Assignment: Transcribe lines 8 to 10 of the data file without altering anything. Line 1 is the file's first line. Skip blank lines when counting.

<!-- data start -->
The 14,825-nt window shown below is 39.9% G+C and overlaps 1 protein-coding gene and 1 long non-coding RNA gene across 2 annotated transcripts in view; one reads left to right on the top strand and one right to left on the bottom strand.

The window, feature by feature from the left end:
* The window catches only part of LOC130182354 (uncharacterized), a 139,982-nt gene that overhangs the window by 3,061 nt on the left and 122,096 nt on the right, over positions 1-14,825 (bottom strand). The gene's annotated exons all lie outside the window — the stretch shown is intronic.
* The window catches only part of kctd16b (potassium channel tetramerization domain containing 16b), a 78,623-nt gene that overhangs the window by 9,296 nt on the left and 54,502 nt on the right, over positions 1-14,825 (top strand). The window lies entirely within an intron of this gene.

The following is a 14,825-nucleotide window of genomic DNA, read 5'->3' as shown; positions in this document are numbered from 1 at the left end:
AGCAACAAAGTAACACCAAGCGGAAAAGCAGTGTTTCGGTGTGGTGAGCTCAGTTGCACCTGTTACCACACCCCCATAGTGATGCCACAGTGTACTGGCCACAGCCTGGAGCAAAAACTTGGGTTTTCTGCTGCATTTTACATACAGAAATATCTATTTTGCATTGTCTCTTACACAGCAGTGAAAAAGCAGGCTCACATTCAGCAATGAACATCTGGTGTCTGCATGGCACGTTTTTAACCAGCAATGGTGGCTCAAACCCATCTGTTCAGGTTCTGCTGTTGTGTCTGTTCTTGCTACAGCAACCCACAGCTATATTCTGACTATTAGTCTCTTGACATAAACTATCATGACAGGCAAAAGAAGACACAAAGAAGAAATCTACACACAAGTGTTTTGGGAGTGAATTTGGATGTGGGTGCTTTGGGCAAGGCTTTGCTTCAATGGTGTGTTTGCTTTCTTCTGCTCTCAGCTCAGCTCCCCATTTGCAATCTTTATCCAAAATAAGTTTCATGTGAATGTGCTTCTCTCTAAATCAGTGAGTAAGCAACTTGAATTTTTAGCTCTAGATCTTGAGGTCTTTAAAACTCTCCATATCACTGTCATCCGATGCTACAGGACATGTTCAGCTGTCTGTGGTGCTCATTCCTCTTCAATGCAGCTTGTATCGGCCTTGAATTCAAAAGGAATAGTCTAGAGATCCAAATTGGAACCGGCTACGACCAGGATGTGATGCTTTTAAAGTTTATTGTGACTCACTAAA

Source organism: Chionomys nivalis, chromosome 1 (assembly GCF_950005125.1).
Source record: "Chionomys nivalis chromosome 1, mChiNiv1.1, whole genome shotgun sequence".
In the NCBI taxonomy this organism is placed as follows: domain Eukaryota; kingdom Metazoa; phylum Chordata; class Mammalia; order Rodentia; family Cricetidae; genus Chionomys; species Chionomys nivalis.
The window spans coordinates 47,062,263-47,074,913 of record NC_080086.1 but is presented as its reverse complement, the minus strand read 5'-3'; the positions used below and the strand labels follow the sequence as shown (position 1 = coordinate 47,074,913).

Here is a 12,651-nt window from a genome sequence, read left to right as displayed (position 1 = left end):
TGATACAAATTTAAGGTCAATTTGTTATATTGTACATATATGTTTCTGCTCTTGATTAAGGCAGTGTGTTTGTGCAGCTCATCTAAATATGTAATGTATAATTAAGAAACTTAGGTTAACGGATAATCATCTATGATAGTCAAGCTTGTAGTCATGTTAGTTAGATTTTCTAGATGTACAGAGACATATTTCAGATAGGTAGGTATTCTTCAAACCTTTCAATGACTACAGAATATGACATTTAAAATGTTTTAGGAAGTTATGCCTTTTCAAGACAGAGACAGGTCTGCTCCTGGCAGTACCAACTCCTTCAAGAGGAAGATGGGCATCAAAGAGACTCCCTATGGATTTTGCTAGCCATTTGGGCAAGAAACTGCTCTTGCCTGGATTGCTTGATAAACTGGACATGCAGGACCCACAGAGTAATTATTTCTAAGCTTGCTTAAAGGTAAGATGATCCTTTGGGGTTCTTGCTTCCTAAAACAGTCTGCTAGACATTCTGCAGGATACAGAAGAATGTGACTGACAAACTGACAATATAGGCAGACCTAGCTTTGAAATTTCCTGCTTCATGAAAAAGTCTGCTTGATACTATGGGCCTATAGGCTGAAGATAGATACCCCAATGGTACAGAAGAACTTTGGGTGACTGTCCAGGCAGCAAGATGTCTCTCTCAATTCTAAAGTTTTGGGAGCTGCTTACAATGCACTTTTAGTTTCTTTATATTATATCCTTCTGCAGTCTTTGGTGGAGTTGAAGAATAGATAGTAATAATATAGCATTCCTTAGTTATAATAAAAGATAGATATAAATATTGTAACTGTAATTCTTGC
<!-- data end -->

Source record: "Chionomys nivalis chromosome 1, mChiNiv1.1, whole genome shotgun sequence".
In the NCBI taxonomy this organism is placed as follows: domain Eukaryota; kingdom Metazoa; phylum Chordata; class Mammalia; order Rodentia; family Cricetidae; genus Chionomys; species Chionomys nivalis.
The window spans coordinates 47,062,263-47,074,913 of record NC_080086.1 but is presented as its reverse complement, the minus strand read 5'-3'; the positions used below and the strand labels follow the sequence as shown (position 1 = coordinate 47,074,913).